Thursday, 17 January 2008

free pdf essays from lhbots

T & T Clark (the publishers) has a blog and for this entry below, they are offering 8free pdf files of essays from a festschrift on philip davies (OT scholar at Sheffield). download them to read because we can never afford the price of this book! ( lists the price as a whopping 70 pounds!) keep an eye of their blog for future offerings.


December 31, 2007
Happy New Year! An Online LHBOTS of Sorts - In Search of Philip R. Davies: Whose Festschrift Is It Anyway?

For Hanukkah, we celebrated by giving eight LHBOTS gifts (albeit a few belated ones). And we're doing the same thing for (belated) Christmas/New Year's as well! We're very pleased to make available to you a festschrift for Professor Philip R. Davies, marking his 60th birthday entitled In Search of Philip R. Davies: Whose Festschrift Is It Anyway? Dr. Duncan Burns and John W. Rogerson, his former student and colleague, respectively, have edited a collection of essays honoring the legacy of his scholarship - a collection that reflects the scope, interest, and influence of Professor Davies from the last 30 years.

These articles from their peers reflect on the impact Professor Davies has made in three particular areas of study: Hebrew Bible, Qumran, and Palestinian Archaeology; New Testament and Early Judaism; and Biblical Interpretation.

Our gift to you is that we are making some of these essays available for download in pdf format.

In Search of Philip R. Davies: Whose Festschrift Is It Anyway?, edited by Duncan Burns and John W. Rogerson

When YHWH Tests People: General Considerations and Particular Observations Regarding the Books of Chronicles and Job by Ehud Ben Zvi

Prophecy as Inspired Biblical Interpretation: The Teacher of Righteousness and David Koresh by Lester L. Grabbe

"Jew By Nature": Paul, Ethnicity, and Galatians by R. Barry Matlock

The Second Temple Origins of the Halakhah of Besah by Jacob Neusner

Why Talk About the Past: The Bible, Epic and Historiography by Thomas L. Thompson

The Rhetoric of 2 Peter: An Apologia for Early Christian Ethics (And Not 'Primitive Christian Eschatology') by Robert L. Webb

The Death of Biblical History by Keith W. Whitelam

A happy and safe New Year to all! We here at T&T Clark resolve to continue to bring you the best in biblical scholarship and theology as we have for over a century!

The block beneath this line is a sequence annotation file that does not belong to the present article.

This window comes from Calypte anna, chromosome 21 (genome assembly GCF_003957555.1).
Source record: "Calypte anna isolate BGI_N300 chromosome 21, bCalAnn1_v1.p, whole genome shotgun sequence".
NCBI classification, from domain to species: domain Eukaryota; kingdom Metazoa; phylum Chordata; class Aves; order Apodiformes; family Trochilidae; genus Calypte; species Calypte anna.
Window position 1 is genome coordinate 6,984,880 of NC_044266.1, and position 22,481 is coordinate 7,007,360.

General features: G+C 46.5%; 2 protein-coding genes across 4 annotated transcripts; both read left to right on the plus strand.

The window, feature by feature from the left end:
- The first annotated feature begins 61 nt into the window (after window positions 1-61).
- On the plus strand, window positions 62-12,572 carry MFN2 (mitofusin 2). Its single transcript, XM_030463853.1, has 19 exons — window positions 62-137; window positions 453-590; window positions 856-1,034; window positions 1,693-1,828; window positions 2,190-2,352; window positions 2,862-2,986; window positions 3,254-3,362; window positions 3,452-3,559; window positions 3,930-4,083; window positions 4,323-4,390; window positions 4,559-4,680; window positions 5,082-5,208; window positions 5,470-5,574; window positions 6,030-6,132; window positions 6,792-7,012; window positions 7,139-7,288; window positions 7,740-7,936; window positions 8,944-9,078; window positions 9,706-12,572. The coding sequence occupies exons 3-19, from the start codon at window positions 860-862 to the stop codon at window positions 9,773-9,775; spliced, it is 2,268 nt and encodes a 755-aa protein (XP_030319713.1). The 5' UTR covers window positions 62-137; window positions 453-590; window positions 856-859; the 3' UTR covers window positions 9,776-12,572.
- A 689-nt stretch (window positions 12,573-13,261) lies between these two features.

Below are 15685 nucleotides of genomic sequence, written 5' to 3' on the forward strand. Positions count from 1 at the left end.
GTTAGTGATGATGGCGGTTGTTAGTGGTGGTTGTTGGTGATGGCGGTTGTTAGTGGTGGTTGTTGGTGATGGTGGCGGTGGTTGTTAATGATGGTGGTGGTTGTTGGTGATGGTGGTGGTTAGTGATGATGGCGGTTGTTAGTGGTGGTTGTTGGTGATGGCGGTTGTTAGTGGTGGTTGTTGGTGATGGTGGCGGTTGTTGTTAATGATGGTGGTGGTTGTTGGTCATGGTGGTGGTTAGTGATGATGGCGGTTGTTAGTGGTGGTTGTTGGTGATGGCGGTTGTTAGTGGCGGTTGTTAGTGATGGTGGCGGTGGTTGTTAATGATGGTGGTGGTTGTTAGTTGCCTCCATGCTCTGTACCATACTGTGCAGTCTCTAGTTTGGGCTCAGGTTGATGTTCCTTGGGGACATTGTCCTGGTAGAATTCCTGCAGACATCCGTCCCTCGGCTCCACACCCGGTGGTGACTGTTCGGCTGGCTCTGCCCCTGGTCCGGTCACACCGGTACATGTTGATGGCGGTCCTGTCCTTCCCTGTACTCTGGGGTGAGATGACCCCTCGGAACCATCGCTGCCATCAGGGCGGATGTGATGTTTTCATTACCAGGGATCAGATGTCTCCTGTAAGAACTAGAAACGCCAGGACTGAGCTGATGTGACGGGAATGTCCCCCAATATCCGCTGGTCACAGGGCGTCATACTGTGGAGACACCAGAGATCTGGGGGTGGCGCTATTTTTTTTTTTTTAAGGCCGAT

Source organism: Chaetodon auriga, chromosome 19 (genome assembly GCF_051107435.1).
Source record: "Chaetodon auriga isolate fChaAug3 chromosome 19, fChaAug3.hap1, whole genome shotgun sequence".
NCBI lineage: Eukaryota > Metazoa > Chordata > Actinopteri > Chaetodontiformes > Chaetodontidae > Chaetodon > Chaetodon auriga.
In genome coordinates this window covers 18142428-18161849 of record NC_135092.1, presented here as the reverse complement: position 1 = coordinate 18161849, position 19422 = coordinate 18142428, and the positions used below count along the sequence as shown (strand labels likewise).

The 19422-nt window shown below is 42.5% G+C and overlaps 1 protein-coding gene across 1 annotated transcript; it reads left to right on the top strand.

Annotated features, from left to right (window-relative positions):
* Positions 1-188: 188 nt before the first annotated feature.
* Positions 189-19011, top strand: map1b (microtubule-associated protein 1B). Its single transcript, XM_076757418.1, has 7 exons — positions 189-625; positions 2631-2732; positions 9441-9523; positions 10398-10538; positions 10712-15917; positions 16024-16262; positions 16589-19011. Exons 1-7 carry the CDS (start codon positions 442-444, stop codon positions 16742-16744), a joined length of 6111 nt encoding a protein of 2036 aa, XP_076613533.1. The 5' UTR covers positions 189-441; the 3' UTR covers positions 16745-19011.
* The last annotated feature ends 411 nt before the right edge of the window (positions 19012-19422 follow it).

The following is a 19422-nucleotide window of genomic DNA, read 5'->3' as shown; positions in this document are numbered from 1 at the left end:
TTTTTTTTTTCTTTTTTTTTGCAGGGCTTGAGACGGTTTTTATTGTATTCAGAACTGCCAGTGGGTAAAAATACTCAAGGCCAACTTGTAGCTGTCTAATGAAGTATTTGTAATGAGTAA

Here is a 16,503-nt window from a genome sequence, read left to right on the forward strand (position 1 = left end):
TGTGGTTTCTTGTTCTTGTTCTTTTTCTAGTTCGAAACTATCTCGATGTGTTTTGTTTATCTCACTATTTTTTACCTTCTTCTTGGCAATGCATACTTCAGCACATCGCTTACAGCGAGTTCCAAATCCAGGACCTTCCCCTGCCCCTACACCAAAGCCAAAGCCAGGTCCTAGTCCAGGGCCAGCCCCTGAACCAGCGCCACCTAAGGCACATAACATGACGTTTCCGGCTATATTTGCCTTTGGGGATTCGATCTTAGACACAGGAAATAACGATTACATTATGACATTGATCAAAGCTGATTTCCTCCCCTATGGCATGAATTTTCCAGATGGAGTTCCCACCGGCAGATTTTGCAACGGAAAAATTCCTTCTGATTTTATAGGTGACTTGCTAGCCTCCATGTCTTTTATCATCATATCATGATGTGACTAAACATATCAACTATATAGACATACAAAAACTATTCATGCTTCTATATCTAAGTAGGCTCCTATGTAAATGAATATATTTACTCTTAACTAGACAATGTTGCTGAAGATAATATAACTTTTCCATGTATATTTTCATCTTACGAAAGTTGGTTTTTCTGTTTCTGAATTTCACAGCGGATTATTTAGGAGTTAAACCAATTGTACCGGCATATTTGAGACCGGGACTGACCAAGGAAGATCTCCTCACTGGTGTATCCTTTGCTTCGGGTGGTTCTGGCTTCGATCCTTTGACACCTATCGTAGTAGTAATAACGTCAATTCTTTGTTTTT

(By the way, a few days ago, we reached 10,000 visits to our blog! Wow! We hope it's not because we keep clicking "refresh" on our browsers... Thanks for coming by! We'll have lots of new things to share very soon.)

finding wisdom

last tuesday was the first worship service for the new academic year in STM. i was given the privilege to share the first sermon, a short homily because the whole worship service is only 40 minutes long. as is with my usual practice for tuesday chapel services, i shared from the book of proverbs.


Tuesday 15/1/08 Chapel Prov. 3:13-18
Title: Finding Wisdom

3:13 Happy is the man who finds wisdom, and the man who gets understanding, 14 for the gain from it is better than silver and its profit more than gold. 15 She is more precious than jewels, and nothing you desire can compare with her. 16 Long life is in her right hand; in her left hand are riches and honor. 17 Her ways are ways of pleasantness, and all her paths are peace. 18 She is a tree of life to those who lay hold of her; those who hold her fast are called happy.

In our annual retreat, the speaker, Dr. Tan Soo Inn, reminded us that there are far more important things that merely getting very good results in seminary and acquiring knowledge and skill in exegeting the Word of God. It is important that we learn from people around us who encapsulates the Word of God in their lives.

In line with this train of thought, this morning’s sharing reminds us that what the seminary seeks to do is not merely to impart knowledge to the students but to do far more than that. If you come to the seminary only to gain more knowledge, you might as well do it outside the seminary. One can just borrow the books from the library and read them at home and still gain knowledge. However, in the seminary, one of our aims is to help students know wisdom and get onto the path of wisdom.

There is a significant difference between wisdom and knowledge. Knowledge is mere facts and data. One can acquire knowledge from books and other sources. But wisdom is knowledge put into practice, or to put it in another way, wisdom is the ability to utilize knowledge in a fruitful way. So, in the world, there are a lot of knowledgeable people but few wise people; in the church, there are many knowledgeable pastors but very few wise pastors. It is far easier to acquire knowledge but far harder to gain wisdom. One can get knowledge in any period of our lives but wisdom often comes with old age and through experience. Hence, the Chinese saying about older people is very true: ‘I have eaten more salt than you have eaten rice’.

In the seminary, what the lecturers seek to do is not merely imparting their knowledge to the students. That is not enough. We are also trying to show you by example (though we may fail at times to live it out) and through our experiences how to put that knowledge into practice. If knowledge remains only at the intellectual level, it can become aloof and proud. One can walk around with your head in the clouds. But if knowledge can be used to build up the common good of others and be used to direct our paths in the right way, that is actually wisdom.